Dogs in Homer

Priam to Hector in Lisa Jarnot’s translation from Book XXII of The Iliad:

And then for me
last of all
that at my door
the hungry dogs
will feast upon my flesh,
that someone with a
heave of gleaming bronze
will pull life from my limbs —
and even that the dogs in my own halls
those that I fed and those
that were bred to stand watch at the door —
they will lap up all my blood
in their heart-wild frenzy
and then will sleep fast
at the gate.

(You should also see what she does with crocodiles in Reptile House)

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See also “Dogs and Heroes in Homer” Bernard Knox’s review of
Nature and Culture in the Iliad: The Tragedy of Hector
by James M. Redfield
A Companion to the Iliad (Based on the Translation by Richmond Lattimore)
by Malcolm M. Willcock
in New York Review of Books April 29, 1976 Issue

The dog, in Homer, is a predator and scavenger; he is “the most completely domesticated animal but he remains an animal. The dog thus represents man’s resistance to acculturation” and “stands for an element within us that is permanently uncivilized.” The danger run by the warrior, who, according to Redfield, “stands on the frontier of culture and nature,” is that he may become a dog — a transformation suggested often in the similes — and more, a cannibal. This is a theme often hinted at and finally brought into the open in Achilles’ wish that he could bring himself to chop Hector’s flesh and eat it raw (XXII 347).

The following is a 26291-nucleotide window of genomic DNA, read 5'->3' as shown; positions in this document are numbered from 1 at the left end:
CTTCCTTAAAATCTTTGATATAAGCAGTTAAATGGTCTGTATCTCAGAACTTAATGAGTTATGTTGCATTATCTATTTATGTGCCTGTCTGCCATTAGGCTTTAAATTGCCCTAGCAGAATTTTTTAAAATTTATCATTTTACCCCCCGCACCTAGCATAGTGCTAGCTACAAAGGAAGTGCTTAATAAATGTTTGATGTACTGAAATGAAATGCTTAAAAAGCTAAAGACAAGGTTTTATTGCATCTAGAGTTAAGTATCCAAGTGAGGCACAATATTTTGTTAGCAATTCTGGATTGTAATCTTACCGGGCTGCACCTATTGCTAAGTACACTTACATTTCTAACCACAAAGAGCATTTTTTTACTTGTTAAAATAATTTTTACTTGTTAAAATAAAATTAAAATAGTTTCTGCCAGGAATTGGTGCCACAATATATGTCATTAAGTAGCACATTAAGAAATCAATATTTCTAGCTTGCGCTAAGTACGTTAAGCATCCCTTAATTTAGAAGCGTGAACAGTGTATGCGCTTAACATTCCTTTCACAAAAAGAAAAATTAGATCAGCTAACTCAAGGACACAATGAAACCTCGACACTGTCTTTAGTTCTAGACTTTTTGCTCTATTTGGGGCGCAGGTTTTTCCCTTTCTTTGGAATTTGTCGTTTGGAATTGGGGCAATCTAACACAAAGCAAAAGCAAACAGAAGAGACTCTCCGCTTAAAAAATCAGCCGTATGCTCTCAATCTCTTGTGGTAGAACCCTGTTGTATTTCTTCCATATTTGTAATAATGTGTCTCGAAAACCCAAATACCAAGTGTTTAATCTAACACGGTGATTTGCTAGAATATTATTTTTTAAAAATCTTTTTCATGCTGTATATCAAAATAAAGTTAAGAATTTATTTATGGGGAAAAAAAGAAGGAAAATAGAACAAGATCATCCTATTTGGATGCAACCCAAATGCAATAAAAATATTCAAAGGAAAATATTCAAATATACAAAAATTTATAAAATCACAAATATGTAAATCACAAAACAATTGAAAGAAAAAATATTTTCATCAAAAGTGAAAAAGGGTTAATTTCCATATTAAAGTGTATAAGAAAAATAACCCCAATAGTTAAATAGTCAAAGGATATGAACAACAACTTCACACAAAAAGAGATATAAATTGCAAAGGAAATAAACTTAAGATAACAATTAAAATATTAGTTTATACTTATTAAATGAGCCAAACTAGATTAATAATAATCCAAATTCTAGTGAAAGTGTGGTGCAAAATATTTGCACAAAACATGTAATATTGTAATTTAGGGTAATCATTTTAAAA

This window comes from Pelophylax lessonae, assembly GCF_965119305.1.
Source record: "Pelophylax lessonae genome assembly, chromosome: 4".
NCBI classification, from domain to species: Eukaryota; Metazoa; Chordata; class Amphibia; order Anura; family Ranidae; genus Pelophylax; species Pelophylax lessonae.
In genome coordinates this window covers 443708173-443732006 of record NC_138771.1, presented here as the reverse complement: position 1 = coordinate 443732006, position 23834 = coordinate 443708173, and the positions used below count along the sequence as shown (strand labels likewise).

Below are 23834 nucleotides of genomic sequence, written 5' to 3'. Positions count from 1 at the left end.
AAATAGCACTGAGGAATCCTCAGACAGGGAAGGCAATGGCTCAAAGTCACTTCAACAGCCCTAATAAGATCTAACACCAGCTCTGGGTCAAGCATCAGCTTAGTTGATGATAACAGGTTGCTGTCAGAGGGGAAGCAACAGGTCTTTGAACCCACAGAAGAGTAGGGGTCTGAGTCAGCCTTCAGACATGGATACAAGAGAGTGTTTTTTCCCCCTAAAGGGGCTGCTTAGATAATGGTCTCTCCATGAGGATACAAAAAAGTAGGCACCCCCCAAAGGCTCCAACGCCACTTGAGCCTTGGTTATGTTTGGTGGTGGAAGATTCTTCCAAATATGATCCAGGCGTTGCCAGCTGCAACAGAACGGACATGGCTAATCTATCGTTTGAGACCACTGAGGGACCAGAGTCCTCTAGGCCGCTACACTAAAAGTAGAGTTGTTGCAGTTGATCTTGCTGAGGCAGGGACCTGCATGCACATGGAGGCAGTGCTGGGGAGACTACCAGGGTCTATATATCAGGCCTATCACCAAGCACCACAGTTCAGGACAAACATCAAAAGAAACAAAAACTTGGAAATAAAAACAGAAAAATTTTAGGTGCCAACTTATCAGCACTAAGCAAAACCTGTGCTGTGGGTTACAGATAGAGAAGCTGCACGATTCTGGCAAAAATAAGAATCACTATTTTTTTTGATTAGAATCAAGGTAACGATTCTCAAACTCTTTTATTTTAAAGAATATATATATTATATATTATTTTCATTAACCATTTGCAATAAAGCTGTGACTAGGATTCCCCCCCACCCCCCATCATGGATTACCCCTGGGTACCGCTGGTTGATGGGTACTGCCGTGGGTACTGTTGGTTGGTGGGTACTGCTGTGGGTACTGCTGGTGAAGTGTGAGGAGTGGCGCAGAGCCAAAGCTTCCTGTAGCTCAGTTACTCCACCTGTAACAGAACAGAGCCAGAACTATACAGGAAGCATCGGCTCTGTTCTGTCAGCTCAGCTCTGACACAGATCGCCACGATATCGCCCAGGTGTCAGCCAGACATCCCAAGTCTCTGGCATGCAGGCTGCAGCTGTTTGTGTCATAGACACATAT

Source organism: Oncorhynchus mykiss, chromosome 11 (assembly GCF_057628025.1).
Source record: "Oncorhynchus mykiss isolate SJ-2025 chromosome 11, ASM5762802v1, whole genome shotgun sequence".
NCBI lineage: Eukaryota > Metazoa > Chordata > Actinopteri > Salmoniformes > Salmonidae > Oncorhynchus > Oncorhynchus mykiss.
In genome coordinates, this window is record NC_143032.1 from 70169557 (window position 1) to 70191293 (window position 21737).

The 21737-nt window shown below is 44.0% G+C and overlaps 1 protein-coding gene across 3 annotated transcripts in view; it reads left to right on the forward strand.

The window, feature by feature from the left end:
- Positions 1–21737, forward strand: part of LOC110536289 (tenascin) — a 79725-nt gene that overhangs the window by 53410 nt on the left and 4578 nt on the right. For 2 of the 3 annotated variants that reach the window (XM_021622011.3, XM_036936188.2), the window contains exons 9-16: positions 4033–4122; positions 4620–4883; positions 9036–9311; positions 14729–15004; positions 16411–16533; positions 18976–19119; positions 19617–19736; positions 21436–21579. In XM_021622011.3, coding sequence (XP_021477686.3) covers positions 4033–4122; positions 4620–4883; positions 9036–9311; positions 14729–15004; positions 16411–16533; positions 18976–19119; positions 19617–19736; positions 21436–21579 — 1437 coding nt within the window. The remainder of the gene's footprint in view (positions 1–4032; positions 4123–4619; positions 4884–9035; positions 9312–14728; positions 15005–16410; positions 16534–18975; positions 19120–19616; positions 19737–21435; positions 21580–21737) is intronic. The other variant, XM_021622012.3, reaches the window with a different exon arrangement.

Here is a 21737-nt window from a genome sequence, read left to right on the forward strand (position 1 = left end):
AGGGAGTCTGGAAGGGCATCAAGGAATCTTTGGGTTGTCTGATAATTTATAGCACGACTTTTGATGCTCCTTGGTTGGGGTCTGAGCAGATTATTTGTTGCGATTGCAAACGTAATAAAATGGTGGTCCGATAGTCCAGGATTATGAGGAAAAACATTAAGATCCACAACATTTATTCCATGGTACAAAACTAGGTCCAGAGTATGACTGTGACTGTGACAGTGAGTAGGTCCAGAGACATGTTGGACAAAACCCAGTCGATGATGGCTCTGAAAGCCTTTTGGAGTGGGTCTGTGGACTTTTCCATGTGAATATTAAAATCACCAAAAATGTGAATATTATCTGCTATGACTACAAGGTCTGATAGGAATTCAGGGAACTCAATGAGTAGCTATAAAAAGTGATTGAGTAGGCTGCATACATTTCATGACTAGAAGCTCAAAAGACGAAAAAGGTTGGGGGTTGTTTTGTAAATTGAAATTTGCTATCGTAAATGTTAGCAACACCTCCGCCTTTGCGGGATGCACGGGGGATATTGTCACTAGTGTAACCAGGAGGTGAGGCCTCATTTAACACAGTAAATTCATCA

The dog is thus an emblem of the impurity of battle. The warrior becomes a mad dog as he enacts the inner contradiction of battle. On behalf of a human community the warrior is impelled to leave community and act in an inhuman way. He becomes a distorted, impure being; great in his power, he is at the same time reduced to something less than himself.

Hector was a mad dog in the rage of battle but he is now a corpse. “To the passive impurity of Hector—marked by the impure condition of his body — corresponds the active impurity of Achilles — marked by his inability to find any limit to his act.”

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Thanks to the work of Jarnot, it is the pathos invoked by Priam that lingers long after reading the speeches of Achilles and Hector. The image of one’s own dogs drinking one’s own blood is rendered all the more striking by the figure of the sleeping dogs at the end of the speech.

And so for day 2211

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